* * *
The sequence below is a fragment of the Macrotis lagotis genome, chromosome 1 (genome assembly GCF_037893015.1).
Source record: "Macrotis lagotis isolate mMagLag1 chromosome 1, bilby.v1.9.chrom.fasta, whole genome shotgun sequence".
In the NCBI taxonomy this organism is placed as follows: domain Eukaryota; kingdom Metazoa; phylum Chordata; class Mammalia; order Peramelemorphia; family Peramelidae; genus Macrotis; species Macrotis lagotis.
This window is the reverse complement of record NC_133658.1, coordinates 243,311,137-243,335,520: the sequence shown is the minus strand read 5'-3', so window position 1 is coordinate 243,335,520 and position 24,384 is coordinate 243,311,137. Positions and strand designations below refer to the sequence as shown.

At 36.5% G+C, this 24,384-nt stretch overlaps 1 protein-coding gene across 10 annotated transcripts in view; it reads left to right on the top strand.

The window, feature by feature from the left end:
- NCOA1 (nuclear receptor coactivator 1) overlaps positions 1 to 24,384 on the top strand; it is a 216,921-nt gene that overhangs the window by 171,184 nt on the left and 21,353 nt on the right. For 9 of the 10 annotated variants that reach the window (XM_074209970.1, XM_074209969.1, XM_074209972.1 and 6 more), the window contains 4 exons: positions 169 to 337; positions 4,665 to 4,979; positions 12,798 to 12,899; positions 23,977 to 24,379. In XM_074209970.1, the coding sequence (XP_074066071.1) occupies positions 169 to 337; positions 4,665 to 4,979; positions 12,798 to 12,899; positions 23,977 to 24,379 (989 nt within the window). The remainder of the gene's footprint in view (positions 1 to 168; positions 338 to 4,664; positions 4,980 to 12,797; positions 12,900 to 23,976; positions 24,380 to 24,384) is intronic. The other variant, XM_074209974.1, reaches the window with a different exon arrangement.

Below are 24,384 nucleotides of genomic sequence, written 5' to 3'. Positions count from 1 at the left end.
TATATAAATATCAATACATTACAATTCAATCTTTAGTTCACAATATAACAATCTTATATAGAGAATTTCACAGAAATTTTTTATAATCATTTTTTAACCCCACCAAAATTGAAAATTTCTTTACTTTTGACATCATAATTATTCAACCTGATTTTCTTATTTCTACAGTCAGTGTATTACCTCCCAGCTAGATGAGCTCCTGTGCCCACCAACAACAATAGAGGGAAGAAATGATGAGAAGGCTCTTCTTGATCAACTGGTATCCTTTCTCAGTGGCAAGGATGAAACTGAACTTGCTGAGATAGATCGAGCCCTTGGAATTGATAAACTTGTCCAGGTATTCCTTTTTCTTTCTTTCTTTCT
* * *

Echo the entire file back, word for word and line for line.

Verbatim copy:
The sequence below is a fragment of the Macrotis lagotis genome, chromosome 1 (genome assembly GCF_037893015.1).
Source record: "Macrotis lagotis isolate mMagLag1 chromosome 1, bilby.v1.9.chrom.fasta, whole genome shotgun sequence".
In the NCBI taxonomy this organism is placed as follows: domain Eukaryota; kingdom Metazoa; phylum Chordata; class Mammalia; order Peramelemorphia; family Peramelidae; genus Macrotis; species Macrotis lagotis.
This window is the reverse complement of record NC_133658.1, coordinates 243,311,137-243,335,520: the sequence shown is the minus strand read 5'-3', so window position 1 is coordinate 243,335,520 and position 24,384 is coordinate 243,311,137. Positions and strand designations below refer to the sequence as shown.

At 36.5% G+C, this 24,384-nt stretch overlaps 1 protein-coding gene across 10 annotated transcripts in view; it reads left to right on the top strand.

The window, feature by feature from the left end:
- NCOA1 (nuclear receptor coactivator 1) overlaps positions 1 to 24,384 on the top strand; it is a 216,921-nt gene that overhangs the window by 171,184 nt on the left and 21,353 nt on the right. For 9 of the 10 annotated variants that reach the window (XM_074209970.1, XM_074209969.1, XM_074209972.1 and 6 more), the window contains 4 exons: positions 169 to 337; positions 4,665 to 4,979; positions 12,798 to 12,899; positions 23,977 to 24,379. In XM_074209970.1, the coding sequence (XP_074066071.1) occupies positions 169 to 337; positions 4,665 to 4,979; positions 12,798 to 12,899; positions 23,977 to 24,379 (989 nt within the window). The remainder of the gene's footprint in view (positions 1 to 168; positions 338 to 4,664; positions 4,980 to 12,797; positions 12,900 to 23,976; positions 24,380 to 24,384) is intronic. The other variant, XM_074209974.1, reaches the window with a different exon arrangement.

Below are 24,384 nucleotides of genomic sequence, written 5' to 3'. Positions count from 1 at the left end.
TATATAAATATCAATACATTACAATTCAATCTTTAGTTCACAATATAACAATCTTATATAGAGAATTTCACAGAAATTTTTTATAATCATTTTTTAACCCCACCAAAATTGAAAATTTCTTTACTTTTGACATCATAATTATTCAACCTGATTTTCTTATTTCTACAGTCAGTGTATTACCTCCCAGCTAGATGAGCTCCTGTGCCCACCAACAACAATAGAGGGAAGAAATGATGAGAAGGCTCTTCTTGATCAACTGGTATCCTTTCTCAGTGGCAAGGATGAAACTGAACTTGCTGAGATAGATCGAGCCCTTGGAATTGATAAACTTGTCCAGGTATTCCTTTTTCTTTCTTTCTTTCT